Monthly Archives: December 2011

Adam Turla on the progress of Murder By Death’s latest album

Sarah Balliet of Murder By Death

Sarah Balliet, cellist of Murder By Death. Johnny Brenda's 3/2/11.

I had heard of Murder By Death before, but I never listened to them until I saw them in 2009.  That changed everything.  They were opening for the Gaslight Anthem, and I remember that before they even started their set I was intrigued by the fact they had a cello player.  Sometimes, a band pops into your life at the perfect moment; there’s something you’ve been missing out on, and you don’t realize until you first hear it.  That’s what happened with me and Murder By Death that night.  As they played their set, the only way I could think of describing them was like this: they were like Johnny Cash meets Cursive.  Take the subtle country twang and the deep booming voice of lead singer Adam Turla, add some indie and alternative rock influences, and throw in that gorgeous cello, and voila: you have something that’s pretty hard to describe; you have Murder By Death.  There’s something about them, something cinematic that sets them apart from other bands.  Needless to say, I was totally hooked by the end of the set.  I needed to hear everything they’d made, from the concept album about the Devil waging war against a southwestern town, Who Will Survive and What Will Be Left of Them? to the very different, but equally epic Red of Tooth And Claw.  The more I heard, the more I liked them, and I jumped at the chance to see them live earlier this year at Johnny Brenda’s.  Currently, Murder By Death are gearing up to record the follow-up to 2010’s Good Morning, Magpie.  I had the opportunity to ask Adam Turla a few questions about the new album, and you can check out his answers here:


Farewell Post: the end is the beginning

This semester at Rowan has drawn to a close, and so the impetus for the creation of this blog is also over.  This blog was for my Online Journalism class at Rowan, and it’s been a huge learning experience for me.  It’s important to note that although this blog was for class, I never looked at it that way.  I looked at the class as the reason to finally do something I had wanted to do for years: write about music.  I never imagined the success I would have with this blog when I first started.  I expected to be shot down or ignored by the bands I wanted to talk to.  That happened sometimes, but I had far more success than I imagined.  I expected to have to resort to writing about about bands I didn’t actually like or care about.  That didn’t happen at all.  I’ve genuinely enjoyed everything I’ve done for this.  Everything I’ve written here has been honest and true.  I don’t mind that focusing on only bands I actually like makes the blog less accessible to the public. When I get beyond the realm of things I want to write about, I don’t write as well.  I’ve learned a lot about myself as a writer form this blog.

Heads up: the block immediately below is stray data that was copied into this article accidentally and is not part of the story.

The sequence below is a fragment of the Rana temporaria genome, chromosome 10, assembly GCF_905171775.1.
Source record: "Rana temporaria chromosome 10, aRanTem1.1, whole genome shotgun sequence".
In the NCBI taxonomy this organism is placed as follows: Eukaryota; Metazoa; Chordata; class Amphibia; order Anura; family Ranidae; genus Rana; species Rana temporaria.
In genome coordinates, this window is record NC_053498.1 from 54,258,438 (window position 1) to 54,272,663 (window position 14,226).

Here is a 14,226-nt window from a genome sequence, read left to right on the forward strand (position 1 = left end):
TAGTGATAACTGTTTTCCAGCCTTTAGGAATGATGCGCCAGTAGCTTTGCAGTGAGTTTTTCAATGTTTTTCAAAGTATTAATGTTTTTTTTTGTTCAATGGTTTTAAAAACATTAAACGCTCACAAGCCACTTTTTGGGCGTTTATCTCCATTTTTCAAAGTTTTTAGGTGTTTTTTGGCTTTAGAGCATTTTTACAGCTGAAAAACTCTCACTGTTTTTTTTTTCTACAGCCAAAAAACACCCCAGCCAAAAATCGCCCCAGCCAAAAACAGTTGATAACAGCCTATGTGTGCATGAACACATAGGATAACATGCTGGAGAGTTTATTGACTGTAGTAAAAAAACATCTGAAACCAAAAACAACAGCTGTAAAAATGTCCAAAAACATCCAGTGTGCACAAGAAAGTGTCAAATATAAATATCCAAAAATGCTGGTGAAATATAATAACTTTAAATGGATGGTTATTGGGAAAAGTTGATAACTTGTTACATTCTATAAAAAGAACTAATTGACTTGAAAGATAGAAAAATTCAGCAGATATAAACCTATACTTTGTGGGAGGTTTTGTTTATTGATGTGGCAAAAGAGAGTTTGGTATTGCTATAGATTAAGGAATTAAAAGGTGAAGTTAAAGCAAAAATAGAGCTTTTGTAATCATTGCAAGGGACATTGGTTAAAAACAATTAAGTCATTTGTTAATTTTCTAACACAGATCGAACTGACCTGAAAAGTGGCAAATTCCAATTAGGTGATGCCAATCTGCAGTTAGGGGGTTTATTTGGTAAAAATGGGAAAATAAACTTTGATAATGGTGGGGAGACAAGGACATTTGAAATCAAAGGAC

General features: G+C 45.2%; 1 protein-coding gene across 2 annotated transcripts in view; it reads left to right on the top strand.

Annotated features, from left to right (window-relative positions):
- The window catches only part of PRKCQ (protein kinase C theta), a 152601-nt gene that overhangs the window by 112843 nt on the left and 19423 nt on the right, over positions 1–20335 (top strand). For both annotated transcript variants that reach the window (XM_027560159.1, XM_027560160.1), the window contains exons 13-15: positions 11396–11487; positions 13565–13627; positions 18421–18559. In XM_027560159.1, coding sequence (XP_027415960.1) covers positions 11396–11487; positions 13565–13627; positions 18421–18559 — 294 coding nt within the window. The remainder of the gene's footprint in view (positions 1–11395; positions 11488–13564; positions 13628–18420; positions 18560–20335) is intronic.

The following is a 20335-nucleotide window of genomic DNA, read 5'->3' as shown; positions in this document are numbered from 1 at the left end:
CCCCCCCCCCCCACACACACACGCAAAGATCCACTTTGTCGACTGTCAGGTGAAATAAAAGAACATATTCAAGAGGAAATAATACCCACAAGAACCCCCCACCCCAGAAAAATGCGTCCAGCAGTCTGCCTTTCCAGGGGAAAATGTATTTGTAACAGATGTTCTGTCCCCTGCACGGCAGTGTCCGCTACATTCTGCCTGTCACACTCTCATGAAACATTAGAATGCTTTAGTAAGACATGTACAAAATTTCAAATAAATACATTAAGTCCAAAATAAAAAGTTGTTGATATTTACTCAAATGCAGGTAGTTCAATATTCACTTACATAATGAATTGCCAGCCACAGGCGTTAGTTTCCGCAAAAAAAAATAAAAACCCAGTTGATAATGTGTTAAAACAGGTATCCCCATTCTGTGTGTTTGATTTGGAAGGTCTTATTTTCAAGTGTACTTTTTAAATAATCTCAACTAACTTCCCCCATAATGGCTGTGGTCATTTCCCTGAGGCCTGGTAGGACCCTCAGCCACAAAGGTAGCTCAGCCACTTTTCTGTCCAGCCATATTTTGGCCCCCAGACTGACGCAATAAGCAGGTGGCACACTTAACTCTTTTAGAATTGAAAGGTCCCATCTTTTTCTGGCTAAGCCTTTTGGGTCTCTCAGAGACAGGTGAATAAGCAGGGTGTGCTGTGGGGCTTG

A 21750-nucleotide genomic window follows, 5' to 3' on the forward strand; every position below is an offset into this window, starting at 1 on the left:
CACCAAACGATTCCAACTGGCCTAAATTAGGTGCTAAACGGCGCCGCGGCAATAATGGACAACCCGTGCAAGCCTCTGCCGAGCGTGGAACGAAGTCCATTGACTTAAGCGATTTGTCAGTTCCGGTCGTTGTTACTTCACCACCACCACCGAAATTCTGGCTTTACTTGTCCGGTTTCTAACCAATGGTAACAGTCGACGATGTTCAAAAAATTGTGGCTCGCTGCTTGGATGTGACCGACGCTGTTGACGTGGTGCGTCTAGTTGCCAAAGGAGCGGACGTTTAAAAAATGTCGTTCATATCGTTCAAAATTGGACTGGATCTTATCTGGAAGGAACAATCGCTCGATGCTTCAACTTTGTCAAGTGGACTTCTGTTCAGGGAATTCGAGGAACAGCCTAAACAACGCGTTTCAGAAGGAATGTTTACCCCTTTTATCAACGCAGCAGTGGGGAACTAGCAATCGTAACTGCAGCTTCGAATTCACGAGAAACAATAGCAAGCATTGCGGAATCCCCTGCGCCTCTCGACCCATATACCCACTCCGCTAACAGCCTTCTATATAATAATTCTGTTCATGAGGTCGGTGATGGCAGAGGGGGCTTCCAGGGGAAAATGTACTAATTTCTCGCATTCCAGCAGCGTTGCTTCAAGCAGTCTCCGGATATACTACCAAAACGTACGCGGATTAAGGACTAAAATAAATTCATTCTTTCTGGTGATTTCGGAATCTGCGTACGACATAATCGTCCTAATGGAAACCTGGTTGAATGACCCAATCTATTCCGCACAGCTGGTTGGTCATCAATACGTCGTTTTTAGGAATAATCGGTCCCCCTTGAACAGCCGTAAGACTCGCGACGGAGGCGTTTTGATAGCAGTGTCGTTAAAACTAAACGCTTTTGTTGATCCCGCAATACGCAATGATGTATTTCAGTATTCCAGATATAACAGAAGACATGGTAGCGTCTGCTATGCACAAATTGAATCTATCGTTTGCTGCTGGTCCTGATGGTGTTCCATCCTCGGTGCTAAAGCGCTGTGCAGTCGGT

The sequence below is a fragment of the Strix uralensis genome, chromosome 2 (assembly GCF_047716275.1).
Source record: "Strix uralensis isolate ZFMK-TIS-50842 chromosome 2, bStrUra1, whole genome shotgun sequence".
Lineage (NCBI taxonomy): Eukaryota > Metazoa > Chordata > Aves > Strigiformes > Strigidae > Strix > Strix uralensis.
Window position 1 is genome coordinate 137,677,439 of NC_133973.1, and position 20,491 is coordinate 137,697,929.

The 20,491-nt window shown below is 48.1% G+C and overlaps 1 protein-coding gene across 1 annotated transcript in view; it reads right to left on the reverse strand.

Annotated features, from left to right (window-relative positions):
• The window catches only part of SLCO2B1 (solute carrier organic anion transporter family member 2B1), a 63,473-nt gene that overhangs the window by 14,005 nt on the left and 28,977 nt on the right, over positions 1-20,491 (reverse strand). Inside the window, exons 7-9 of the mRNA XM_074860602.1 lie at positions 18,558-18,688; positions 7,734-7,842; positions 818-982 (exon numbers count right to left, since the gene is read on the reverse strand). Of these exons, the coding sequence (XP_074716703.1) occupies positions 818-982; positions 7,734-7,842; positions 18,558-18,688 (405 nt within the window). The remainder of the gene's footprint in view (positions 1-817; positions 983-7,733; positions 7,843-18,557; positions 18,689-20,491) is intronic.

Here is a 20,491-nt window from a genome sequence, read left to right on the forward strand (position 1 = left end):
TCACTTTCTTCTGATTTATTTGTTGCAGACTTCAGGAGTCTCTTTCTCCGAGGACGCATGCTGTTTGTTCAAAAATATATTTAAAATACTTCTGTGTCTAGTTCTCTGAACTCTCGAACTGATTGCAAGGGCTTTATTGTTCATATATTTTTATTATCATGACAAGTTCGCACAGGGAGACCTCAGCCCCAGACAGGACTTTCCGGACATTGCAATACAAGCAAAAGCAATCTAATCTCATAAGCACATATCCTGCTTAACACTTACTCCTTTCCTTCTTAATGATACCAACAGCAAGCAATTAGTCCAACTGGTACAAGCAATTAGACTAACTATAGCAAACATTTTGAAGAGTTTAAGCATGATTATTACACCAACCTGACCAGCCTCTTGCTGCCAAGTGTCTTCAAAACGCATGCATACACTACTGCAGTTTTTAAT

That being said, this isn’t the end of this blog by any stretch.  I’ve enjoyed it so much, I can’t imagine just stopping like that.  If anything, now I’ll have even more freedom with the blog–no deadlines, no specific assignments.  I’m going to continue to review every show I go to, and take as many pictures and videos as I possibly can.  I’m going to keep writing about bands I love, and bands I think are worth listening to.  As long as bands are willing to talk to me, I’m going to keep doing interviews, Q&As, and maybe even some new features with bands.  My next post will most likely be my top albums of 2011.

And now, the part where this becomes an awards show speech: I would like to thank each and everyone of you, my readers, whether you’re friends, family, acquaintances, or strangers.  Thanks for reading, thanks for commenting, thanks for sharing.  I’d also like to thank the bands I’ve written about for producing awesome music–I wouldn’t be writing this if it weren’t for your music and the inspiration it gives me.  Specifically, thank you to Michael Martens of O’Brother, Kevin Devine, Johnny Mick, and Christain Bitto for talking with me about their music and music in general for this blog.  Also thanks to Sibyl Kemp, Matt Hovern, Kimberly Southwick, Debbie Stevenson, and Eugene Kim of Invisible Children for talking to me and giving me some other perspectives.  Thank you to my friends for going to shows with me and putting up with me taking pictures and talking about my blog all the time.

Whether you’re an old or new reader, here are my five favorite posts.  I think they demonstrate my best work, and were all important to me for various other reasons.

1. Neutral Milk Hotel’s Jeff Mangum: Indie Rock Legend Returns

2. Q&A with Michael Martens, drummer or O’Brother

3. Kevin Devine and the Goddamn Band put on a damn good show at the North Star Bar

4. Frank Turner proves that rock and roll really can save us all

5. My first living room show with David Bazan

 

Thank you for reading, and keep reading!


Neutral Milk Hotel’s Jeff Mangum: an indie rock legend returns

Jeff Mangum, source unknown.

Jeff Mangum, lead singer and songwriter for the 90s indie rock band, Neutral Milk Hotel, is quite an enigmatic figure.  He hasn’t released any new music under the Neutral Milk Hotel moniker since 1998.   No one knows if he’s written anything since that point, that he’s like the Salinger of indie rock, leading a quiet life writing music only for himself, or if he’s totally dried up and incapable of writing anything.  It’s likely somewhere in between–in a 2002 interview with Pitchfork, Mangum said he hadn’t written in a while, but also said he writes songs and being unsatisfied with them, throws them out.  With his recent triumphant return to the music scene years after that interview, perhaps new material will be released at some point.  Mangum is a man shrouded in mystery to most.  For the decade since his band Neutral Milk Hotel’s critically acclaimed album In the Aeroplane Over the Sea was released, little is publicly known about Mangum’s life. Forget what he’s been doing with his time, few sources agree on where he’s been for the bulk of the past 13 years.  Some say he’s been living quietly in Athens, Georgia, others that he’s traveled all over, hopping from friend’s house to friend’s house.  It’s a mystery created out of hearsay and the rampant curiosity of fans and journalists who starve for answers.  The truth is, it doesn’t really matter where Mangum’s been–what matters is that Mangum’s returned.